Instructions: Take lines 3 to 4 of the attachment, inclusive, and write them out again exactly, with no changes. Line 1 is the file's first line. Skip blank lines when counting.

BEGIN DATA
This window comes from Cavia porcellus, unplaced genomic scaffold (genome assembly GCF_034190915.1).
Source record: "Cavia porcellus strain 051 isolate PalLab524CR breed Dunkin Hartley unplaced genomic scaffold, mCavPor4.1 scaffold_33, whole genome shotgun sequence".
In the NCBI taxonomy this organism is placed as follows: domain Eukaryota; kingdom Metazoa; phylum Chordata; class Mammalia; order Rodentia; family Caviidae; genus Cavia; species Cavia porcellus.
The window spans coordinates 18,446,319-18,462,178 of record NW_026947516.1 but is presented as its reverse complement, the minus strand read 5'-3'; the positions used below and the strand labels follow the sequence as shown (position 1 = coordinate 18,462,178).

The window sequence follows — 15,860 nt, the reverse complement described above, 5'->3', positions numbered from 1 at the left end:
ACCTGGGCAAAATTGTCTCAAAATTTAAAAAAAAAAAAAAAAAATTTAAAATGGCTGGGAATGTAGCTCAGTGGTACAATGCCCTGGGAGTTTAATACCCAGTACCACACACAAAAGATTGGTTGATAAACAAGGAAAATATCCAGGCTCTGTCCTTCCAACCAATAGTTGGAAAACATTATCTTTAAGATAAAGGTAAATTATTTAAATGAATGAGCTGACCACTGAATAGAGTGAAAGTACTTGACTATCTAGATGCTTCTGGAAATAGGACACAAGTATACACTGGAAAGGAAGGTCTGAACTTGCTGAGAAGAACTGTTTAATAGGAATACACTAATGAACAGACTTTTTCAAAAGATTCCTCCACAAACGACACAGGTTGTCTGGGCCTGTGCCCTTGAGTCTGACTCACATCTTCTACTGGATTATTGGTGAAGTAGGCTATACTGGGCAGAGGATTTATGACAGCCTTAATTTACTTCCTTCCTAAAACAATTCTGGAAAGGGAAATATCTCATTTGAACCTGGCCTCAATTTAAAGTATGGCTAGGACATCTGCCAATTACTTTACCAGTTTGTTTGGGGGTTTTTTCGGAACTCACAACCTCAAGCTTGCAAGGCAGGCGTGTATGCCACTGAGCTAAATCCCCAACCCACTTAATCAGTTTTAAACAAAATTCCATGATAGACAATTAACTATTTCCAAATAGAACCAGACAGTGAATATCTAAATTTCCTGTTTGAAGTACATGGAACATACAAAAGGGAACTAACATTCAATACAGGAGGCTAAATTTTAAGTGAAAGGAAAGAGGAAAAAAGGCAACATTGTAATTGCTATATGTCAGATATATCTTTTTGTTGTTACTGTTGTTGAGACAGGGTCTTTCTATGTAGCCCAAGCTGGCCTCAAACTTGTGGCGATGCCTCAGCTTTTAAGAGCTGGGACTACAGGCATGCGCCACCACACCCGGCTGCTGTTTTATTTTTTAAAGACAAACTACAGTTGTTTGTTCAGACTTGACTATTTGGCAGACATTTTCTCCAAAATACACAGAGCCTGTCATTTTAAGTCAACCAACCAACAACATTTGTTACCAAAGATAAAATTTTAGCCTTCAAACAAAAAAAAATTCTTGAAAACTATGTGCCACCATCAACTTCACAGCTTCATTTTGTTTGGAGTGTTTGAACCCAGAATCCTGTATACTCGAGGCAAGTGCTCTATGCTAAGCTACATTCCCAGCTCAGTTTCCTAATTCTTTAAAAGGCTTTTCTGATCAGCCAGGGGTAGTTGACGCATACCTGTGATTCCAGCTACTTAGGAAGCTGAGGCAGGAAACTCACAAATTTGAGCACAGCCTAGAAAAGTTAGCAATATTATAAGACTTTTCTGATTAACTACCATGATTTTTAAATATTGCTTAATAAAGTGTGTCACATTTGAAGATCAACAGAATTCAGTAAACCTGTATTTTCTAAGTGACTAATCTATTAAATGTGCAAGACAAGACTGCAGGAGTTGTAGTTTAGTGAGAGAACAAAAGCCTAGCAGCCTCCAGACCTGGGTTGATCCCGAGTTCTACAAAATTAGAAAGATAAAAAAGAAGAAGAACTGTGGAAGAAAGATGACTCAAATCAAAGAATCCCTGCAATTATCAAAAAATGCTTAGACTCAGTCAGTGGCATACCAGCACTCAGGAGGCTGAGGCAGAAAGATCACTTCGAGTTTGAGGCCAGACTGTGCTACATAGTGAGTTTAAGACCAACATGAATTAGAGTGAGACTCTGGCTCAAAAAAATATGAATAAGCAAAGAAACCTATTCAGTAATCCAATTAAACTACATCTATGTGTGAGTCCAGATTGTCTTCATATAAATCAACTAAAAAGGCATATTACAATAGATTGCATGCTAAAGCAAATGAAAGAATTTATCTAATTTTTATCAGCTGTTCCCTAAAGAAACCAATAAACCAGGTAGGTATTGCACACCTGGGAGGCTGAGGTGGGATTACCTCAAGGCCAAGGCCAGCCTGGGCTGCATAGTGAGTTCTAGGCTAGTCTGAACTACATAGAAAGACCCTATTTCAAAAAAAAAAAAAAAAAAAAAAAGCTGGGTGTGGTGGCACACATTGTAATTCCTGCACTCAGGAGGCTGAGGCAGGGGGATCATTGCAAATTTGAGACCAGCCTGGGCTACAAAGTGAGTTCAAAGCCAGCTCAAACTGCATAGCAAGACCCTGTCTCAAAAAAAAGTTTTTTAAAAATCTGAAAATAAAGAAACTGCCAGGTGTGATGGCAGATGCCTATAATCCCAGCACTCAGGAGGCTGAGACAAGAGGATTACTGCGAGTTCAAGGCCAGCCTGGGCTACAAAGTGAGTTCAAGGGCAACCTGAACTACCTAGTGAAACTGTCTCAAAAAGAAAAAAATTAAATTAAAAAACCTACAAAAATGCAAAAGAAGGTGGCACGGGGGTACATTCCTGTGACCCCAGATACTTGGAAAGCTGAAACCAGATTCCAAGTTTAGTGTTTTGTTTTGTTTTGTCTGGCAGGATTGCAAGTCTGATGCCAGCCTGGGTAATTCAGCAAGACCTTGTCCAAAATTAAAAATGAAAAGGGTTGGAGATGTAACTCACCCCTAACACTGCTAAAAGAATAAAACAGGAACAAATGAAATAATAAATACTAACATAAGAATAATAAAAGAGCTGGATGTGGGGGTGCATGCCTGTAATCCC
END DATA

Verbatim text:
In the NCBI taxonomy this organism is placed as follows: domain Eukaryota; kingdom Metazoa; phylum Chordata; class Mammalia; order Rodentia; family Caviidae; genus Cavia; species Cavia porcellus.
The window spans coordinates 18,446,319-18,462,178 of record NW_026947516.1 but is presented as its reverse complement, the minus strand read 5'-3'; the positions used below and the strand labels follow the sequence as shown (position 1 = coordinate 18,462,178).